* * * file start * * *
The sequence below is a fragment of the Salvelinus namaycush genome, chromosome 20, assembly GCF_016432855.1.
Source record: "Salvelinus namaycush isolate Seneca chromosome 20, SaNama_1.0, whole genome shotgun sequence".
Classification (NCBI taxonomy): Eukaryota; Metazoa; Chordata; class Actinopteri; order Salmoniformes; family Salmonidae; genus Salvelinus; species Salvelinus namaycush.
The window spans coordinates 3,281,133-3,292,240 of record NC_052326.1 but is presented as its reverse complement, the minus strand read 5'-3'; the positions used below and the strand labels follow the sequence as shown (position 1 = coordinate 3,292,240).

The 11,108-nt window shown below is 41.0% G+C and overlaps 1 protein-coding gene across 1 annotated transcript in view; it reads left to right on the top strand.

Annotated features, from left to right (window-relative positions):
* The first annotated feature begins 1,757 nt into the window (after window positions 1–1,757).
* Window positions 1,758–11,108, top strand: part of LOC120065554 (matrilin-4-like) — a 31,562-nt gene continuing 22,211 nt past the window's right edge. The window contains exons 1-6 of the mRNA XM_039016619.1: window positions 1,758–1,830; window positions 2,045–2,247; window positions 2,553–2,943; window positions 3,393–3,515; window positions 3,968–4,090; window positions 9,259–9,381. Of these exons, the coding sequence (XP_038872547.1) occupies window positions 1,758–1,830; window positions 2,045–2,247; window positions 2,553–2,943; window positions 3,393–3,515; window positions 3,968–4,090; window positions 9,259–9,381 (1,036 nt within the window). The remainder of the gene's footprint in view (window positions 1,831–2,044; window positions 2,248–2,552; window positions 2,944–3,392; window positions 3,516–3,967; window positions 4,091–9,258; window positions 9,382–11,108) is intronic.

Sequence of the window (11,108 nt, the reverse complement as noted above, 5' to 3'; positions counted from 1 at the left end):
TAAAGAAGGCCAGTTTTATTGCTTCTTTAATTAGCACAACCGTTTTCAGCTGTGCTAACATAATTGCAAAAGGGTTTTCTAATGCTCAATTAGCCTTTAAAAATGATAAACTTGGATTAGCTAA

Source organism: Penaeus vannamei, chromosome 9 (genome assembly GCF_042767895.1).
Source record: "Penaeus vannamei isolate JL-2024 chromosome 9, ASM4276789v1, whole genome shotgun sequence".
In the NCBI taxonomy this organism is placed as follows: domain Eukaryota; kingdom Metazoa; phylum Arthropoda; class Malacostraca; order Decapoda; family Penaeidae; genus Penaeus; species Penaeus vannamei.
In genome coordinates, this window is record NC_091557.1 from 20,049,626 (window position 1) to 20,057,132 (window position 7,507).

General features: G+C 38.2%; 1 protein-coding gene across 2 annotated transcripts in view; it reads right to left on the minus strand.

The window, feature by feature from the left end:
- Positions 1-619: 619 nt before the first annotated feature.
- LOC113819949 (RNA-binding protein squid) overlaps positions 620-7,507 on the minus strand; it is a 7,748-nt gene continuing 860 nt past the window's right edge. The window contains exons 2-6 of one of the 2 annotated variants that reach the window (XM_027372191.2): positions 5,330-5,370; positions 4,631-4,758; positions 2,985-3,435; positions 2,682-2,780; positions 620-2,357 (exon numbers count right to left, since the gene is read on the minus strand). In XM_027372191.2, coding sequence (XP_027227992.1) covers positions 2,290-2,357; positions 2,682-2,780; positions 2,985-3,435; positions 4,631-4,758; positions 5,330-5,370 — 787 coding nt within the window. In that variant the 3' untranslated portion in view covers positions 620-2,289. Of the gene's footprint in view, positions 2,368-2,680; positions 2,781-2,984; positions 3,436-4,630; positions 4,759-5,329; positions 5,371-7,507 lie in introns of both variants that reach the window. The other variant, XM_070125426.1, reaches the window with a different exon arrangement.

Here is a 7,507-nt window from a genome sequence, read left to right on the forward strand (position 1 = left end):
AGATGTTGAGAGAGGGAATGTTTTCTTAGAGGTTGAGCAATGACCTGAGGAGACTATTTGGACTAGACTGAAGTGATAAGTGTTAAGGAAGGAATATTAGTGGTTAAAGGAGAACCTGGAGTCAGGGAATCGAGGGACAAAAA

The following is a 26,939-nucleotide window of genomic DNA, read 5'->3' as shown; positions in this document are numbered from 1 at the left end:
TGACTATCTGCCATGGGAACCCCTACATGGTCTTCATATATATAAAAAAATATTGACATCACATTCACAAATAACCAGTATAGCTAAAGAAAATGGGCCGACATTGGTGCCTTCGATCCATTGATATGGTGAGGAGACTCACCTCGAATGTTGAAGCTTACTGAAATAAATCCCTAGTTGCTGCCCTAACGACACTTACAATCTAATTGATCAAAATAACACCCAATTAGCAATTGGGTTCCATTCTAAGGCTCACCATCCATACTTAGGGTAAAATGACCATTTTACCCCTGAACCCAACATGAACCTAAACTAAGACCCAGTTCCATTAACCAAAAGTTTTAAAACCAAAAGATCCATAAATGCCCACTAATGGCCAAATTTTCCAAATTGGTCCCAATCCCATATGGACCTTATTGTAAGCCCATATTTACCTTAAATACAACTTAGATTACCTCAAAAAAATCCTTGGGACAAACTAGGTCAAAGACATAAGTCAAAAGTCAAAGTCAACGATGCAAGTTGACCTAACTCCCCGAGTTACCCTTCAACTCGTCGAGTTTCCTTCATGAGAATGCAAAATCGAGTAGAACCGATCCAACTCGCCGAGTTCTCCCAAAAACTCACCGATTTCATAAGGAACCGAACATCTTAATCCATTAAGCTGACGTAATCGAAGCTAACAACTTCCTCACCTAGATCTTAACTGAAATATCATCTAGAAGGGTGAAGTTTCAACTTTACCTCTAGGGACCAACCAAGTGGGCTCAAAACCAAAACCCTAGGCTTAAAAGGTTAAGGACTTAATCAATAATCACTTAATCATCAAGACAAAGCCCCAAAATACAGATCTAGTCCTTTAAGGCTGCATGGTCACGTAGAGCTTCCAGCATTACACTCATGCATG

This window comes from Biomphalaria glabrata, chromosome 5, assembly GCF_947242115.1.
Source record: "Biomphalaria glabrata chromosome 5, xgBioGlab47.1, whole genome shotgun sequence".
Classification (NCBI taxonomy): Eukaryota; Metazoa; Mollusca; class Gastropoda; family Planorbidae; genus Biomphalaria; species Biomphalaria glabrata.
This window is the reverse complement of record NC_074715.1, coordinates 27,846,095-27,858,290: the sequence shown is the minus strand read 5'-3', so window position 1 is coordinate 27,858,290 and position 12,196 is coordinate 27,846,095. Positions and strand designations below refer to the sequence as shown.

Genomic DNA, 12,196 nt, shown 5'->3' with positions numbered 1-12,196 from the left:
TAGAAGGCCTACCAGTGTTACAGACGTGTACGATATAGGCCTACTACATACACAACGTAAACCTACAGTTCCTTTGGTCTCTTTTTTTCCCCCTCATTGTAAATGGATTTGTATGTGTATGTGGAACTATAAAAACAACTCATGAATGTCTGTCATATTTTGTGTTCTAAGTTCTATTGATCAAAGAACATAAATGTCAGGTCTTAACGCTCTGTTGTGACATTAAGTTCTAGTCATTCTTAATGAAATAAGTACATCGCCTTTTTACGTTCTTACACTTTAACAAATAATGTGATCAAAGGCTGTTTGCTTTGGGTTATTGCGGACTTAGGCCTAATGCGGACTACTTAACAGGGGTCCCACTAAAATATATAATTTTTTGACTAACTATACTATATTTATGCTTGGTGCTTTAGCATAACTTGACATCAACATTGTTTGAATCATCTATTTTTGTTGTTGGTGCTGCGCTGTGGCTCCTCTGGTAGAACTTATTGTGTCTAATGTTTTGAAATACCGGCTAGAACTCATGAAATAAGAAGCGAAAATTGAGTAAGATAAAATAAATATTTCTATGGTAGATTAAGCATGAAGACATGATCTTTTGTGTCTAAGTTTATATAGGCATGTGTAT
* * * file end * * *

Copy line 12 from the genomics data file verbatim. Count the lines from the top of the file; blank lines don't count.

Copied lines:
Source record: "Penaeus vannamei isolate JL-2024 chromosome 9, ASM4276789v1, whole genome shotgun sequence".